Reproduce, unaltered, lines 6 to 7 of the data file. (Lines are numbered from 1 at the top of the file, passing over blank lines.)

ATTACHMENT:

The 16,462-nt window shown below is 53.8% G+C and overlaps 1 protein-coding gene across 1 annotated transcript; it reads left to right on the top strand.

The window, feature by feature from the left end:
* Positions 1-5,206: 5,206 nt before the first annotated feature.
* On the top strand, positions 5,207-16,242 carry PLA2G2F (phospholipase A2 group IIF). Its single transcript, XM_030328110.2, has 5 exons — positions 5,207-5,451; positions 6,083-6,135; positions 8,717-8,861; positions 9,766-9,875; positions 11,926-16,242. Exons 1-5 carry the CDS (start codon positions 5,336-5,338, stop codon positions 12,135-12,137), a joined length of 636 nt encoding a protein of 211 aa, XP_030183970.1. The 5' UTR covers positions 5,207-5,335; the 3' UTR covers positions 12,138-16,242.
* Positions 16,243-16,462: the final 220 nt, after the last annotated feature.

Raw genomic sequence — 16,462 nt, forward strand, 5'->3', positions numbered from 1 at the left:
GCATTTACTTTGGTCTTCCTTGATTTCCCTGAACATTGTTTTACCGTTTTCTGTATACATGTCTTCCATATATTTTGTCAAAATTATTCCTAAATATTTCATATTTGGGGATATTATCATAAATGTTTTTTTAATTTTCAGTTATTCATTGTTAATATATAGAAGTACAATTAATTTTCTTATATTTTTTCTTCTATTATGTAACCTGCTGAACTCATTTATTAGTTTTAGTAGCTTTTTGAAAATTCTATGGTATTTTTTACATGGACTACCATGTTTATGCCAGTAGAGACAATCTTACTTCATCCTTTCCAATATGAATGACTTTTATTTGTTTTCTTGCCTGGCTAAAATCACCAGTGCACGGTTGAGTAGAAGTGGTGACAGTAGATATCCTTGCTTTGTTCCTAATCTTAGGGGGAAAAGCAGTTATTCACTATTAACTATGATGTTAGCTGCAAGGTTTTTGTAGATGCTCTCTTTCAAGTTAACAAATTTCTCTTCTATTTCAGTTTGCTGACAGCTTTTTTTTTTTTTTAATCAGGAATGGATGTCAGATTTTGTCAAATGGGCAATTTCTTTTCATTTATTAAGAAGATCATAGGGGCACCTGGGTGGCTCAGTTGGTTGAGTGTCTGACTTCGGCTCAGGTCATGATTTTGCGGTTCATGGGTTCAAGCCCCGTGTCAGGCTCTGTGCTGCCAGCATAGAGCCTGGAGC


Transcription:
Raw genomic sequence — 16,462 nt, forward strand, 5'->3', positions numbered from 1 at the left:
GCATTTACTTTGGTCTTCCTTGATTTCCCTGAACATTGTTTTACCGTTTTCTGTATACATGTCTTCCATATATTTTGTCAAAATTATTCCTAAATATTTCATATTTGGGGATATTATCATAAATGTTTTTTTAATTTTCAGTTATTCATTGTTAATATATAGAAGTACAATTAATTTTCTTATATTTTTTCTTCTATTATGTAACCTGCTGAACTCATTTATTAGTTTTAGTAGCTTTTTGAAAATTCTATGGTATTTTTTACATGGACTACCATGTTTATGCCAGTAGAGACAATCTTACTTCATCCTTTCCAATATGAATGACTTTTATTTGTTTTCTTGCCTGGCTAAAATCACCAGTGCACGGTTGAGTAGAAGTGGTGACAGTAGATATCCTTGCTTTGTTCCTAATCTTAGGGGGAAAAGCAGTTATTCACTATTAACTATGATGTTAGCTGCAAGGTTTTTGTAGATGCTCTCTTTCAAGTTAACAAATTTCTCTTCTATTTCAGTTTGCTGACAGCTTTTTTTTTTTTTTAATCAGGAATGGATGTCAGATTTTGTCAAATGGGCAATTTCTTTTCATTTATTAAGAAGATCATAGGGGCACCTGGGTGGCTCAGTTGGTTGAGTGTCTGACTTCGGCTCAGGTCATGATTTTGCGGTTCATGGGTTCAAGCCCCGTGTCAGGCTCTGTGCTGCCAGCATAGAGCCTGGAGC